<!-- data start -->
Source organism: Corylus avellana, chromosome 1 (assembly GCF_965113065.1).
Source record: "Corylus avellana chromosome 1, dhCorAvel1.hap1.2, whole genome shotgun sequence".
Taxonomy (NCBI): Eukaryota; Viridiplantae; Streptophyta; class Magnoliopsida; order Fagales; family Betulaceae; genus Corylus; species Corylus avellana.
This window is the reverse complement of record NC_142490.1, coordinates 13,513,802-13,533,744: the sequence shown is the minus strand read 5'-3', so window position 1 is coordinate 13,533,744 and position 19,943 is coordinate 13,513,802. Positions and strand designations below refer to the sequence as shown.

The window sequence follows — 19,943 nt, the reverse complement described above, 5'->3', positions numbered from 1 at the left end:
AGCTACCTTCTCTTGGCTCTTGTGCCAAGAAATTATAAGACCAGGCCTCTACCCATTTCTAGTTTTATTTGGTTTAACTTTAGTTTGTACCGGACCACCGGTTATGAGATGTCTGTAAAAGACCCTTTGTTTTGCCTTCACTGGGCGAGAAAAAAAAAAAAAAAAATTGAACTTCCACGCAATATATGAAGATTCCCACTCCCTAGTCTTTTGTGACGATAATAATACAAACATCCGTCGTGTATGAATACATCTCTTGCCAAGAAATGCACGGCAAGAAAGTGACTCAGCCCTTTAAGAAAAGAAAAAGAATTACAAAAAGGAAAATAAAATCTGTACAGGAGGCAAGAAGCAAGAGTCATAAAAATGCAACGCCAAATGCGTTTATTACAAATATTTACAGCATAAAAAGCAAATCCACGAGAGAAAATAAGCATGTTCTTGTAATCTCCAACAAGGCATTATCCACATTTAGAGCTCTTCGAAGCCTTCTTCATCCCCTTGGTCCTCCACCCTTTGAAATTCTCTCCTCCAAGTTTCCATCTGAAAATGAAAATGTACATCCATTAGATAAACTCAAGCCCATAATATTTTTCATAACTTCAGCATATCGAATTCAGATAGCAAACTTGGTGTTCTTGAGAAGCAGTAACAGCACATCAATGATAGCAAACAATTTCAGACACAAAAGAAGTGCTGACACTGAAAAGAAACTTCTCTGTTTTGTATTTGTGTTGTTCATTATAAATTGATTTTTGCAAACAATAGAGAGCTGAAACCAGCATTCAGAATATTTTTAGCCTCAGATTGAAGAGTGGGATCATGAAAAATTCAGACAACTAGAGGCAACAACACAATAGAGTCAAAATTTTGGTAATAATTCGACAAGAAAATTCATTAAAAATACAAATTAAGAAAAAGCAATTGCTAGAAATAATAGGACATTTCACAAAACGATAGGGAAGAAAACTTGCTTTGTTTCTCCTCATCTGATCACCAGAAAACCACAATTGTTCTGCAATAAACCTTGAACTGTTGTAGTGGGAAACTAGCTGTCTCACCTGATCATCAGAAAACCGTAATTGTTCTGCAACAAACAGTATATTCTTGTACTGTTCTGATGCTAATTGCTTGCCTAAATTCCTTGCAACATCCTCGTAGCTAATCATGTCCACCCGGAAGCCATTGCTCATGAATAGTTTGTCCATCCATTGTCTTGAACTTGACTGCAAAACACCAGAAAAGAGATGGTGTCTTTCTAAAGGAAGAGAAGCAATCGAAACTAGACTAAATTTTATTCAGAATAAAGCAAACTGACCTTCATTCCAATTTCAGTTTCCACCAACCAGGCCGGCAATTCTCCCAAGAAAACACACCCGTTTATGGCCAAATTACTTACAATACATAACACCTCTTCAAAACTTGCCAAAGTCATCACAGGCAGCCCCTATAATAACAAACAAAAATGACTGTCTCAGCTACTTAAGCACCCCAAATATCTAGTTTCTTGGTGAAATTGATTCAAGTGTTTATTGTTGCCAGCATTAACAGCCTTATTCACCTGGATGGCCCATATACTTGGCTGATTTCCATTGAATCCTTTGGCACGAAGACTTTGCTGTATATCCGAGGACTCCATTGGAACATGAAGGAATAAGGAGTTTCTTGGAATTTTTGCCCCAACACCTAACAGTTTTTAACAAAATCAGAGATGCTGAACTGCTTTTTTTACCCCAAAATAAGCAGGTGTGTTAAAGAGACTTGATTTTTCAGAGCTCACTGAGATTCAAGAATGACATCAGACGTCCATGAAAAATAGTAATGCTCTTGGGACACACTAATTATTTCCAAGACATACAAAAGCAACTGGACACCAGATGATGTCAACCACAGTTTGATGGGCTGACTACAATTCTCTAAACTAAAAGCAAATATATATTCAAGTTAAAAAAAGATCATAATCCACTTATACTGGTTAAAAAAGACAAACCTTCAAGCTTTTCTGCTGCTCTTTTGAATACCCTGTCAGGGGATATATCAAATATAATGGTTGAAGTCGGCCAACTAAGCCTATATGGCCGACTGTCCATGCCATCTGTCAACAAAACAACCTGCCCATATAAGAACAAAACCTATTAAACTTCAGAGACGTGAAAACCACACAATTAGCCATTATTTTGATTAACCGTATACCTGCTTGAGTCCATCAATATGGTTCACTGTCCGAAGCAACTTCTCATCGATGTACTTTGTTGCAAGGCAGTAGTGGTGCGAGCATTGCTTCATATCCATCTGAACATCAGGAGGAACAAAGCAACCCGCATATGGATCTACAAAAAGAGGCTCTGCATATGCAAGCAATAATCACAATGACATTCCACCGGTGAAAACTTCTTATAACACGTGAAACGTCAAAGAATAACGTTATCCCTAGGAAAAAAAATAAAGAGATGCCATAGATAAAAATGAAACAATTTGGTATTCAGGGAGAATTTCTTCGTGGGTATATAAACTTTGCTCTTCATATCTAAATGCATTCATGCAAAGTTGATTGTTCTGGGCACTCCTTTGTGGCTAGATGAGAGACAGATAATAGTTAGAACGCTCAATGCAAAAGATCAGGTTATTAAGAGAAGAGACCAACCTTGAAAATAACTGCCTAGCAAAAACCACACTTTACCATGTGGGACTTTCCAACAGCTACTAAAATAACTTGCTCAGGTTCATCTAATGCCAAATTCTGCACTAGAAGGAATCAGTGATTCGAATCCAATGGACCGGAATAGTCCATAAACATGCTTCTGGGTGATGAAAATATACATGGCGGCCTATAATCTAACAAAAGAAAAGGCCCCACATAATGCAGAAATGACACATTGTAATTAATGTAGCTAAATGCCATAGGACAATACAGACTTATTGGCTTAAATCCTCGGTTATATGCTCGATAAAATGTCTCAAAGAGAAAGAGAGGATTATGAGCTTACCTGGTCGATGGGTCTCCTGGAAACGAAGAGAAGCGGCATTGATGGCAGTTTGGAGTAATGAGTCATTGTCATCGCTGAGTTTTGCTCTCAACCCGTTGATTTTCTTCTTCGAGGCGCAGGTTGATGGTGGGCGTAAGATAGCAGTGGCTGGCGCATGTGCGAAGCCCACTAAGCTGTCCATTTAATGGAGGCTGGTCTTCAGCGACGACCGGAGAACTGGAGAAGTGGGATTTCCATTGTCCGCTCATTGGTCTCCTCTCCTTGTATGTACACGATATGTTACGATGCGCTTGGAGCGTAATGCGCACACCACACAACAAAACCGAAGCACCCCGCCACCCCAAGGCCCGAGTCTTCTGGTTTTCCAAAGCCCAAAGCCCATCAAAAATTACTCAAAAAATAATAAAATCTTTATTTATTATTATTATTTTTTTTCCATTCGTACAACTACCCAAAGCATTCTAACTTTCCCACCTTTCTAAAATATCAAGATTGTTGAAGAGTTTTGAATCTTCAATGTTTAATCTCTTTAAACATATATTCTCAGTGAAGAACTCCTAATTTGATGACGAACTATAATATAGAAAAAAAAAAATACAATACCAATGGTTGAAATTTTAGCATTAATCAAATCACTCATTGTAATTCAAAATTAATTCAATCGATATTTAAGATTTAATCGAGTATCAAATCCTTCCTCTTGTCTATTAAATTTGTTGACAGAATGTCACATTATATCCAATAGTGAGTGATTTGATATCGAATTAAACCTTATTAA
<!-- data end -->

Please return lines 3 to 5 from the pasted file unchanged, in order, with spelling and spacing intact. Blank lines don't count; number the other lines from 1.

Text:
Taxonomy (NCBI): Eukaryota; Viridiplantae; Streptophyta; class Magnoliopsida; order Fagales; family Betulaceae; genus Corylus; species Corylus avellana.
This window is the reverse complement of record NC_142490.1, coordinates 13,513,802-13,533,744: the sequence shown is the minus strand read 5'-3', so window position 1 is coordinate 13,533,744 and position 19,943 is coordinate 13,513,802. Positions and strand designations below refer to the sequence as shown.

The window sequence follows — 19,943 nt, the reverse complement described above, 5'->3', positions numbered from 1 at the left end: